Sanctuary means we sanctify ourselves for the struggle ahead, finding (despite all odds) an inner place of hope, action and humility: drawing on inner strength to connect and build with the people around us to defy not only the evil of the policies upon us, but the culture of bleakness, cruelty and cynicism that they impart.

Sanctuary means that we organize for local policy solutions that (like those that Tania Unzueta and others write about) protect, defend, and create local sanctuary for all the communities ‘othered’ in this moment. These communities literally need sanctuary — to come in from the cold and violence — of this moment. It is not the moment for ‘low hanging fruit’ demands; it is a moment for aspirational demands that breathe new hope into organizing. The success of the women’s March stems partially from its ability to call people together around more than one issue and more than one constituency.  A faith-based movement looking to create sanctuary must do the same.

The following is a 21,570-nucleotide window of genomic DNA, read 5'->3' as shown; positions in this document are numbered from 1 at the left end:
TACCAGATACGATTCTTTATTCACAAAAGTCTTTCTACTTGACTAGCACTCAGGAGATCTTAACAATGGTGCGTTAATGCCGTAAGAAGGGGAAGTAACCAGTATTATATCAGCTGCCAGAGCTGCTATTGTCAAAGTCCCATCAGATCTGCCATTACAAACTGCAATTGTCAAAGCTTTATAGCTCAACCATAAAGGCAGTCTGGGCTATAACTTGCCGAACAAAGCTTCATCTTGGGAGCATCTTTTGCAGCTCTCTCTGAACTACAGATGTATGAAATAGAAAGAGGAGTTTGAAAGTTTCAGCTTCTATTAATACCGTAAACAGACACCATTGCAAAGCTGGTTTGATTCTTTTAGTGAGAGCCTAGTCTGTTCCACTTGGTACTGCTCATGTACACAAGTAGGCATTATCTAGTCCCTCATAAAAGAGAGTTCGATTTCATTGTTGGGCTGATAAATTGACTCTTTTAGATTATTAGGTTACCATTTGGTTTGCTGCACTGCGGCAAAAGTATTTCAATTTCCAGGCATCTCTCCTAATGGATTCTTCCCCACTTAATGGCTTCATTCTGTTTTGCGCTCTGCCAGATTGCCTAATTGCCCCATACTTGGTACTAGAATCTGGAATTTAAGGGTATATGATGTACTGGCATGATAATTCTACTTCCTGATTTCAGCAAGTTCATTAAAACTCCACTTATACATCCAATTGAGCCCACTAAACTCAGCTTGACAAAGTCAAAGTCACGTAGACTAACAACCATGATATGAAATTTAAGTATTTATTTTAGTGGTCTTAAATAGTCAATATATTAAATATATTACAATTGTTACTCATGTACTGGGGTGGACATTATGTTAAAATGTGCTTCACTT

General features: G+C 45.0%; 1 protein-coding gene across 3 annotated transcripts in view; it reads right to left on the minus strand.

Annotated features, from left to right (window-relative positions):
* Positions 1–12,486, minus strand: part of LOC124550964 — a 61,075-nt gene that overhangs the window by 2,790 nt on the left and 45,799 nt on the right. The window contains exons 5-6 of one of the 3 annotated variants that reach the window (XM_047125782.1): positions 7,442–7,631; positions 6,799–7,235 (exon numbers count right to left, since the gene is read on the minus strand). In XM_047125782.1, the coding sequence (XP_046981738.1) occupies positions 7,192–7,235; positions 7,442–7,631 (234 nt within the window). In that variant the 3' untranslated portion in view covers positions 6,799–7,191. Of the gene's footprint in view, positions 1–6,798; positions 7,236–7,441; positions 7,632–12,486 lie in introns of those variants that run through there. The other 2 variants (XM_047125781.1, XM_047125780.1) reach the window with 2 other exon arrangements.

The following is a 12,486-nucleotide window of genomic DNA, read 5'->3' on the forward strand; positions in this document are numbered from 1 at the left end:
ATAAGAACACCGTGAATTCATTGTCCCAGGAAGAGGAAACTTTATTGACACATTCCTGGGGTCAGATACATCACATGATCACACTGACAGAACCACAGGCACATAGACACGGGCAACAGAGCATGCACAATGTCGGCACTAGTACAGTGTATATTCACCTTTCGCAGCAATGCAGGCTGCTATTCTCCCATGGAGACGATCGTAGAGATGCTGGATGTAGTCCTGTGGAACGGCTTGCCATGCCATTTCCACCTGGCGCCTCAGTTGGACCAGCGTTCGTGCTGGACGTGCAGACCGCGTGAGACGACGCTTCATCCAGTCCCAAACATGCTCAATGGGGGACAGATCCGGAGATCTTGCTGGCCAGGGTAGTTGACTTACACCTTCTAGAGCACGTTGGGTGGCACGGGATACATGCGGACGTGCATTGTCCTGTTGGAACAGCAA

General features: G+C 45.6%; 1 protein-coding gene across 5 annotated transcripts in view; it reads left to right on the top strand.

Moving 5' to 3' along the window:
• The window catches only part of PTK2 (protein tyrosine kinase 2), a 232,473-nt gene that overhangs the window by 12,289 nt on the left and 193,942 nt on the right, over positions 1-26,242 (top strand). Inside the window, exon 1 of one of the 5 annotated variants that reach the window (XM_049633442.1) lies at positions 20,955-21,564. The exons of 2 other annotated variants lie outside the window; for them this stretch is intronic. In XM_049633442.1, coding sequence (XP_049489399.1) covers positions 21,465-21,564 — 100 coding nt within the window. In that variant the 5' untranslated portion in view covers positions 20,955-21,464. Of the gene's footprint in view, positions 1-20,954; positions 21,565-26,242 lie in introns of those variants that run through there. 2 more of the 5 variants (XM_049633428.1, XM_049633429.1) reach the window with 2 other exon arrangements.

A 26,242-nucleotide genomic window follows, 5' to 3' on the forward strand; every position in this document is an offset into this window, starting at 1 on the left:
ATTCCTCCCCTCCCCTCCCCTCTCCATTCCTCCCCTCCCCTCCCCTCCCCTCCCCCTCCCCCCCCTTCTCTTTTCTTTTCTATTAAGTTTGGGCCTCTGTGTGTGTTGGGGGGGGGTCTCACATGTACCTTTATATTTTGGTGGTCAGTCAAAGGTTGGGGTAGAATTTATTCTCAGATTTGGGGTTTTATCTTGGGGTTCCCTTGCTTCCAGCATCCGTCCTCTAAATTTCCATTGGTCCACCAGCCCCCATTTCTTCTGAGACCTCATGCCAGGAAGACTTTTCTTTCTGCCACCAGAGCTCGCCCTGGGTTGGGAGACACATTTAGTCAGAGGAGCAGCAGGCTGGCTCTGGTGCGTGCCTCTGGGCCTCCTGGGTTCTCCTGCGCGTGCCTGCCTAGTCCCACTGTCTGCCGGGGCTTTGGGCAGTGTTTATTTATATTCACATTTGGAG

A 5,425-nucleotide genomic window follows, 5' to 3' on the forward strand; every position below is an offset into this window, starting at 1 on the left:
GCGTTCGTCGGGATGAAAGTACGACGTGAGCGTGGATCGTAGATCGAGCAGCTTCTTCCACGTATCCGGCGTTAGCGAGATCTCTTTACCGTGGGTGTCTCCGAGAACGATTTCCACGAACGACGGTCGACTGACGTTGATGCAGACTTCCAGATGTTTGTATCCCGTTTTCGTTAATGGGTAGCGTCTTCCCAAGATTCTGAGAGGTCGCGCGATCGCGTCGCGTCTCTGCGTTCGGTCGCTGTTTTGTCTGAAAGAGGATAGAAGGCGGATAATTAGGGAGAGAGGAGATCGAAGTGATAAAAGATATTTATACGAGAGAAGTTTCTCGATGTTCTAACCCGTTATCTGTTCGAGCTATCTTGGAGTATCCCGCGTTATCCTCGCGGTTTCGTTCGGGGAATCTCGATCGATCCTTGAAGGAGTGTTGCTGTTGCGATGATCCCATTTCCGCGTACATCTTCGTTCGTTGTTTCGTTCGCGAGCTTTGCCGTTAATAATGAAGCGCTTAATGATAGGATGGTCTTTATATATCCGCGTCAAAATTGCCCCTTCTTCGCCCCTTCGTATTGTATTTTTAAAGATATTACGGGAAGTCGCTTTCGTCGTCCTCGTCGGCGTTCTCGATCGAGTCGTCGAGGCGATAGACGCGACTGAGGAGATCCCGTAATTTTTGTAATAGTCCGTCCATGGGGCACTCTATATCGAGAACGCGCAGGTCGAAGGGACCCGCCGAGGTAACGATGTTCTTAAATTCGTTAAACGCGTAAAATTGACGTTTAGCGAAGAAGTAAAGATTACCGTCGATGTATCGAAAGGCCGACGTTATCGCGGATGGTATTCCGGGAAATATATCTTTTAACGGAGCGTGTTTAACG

Finally, we need sanctuary as community defense zones or networks: building bases of people in communities willing to take risks to harbor and protect individuals. Of course, part of this can be a tactic of using the four walls of brick and mortar faith communities.

At the end of the day, those of us who are people driven by our spiritual imperative know that we have to get serious about carrying out this work with integrity and clarity because it is not only the beloved members of our communities that need sanctuary, but our sense of possibility and hope need sanctuary as well.

Caitlin Breedlove is Vice President for Movement Leadership at Auburn Seminary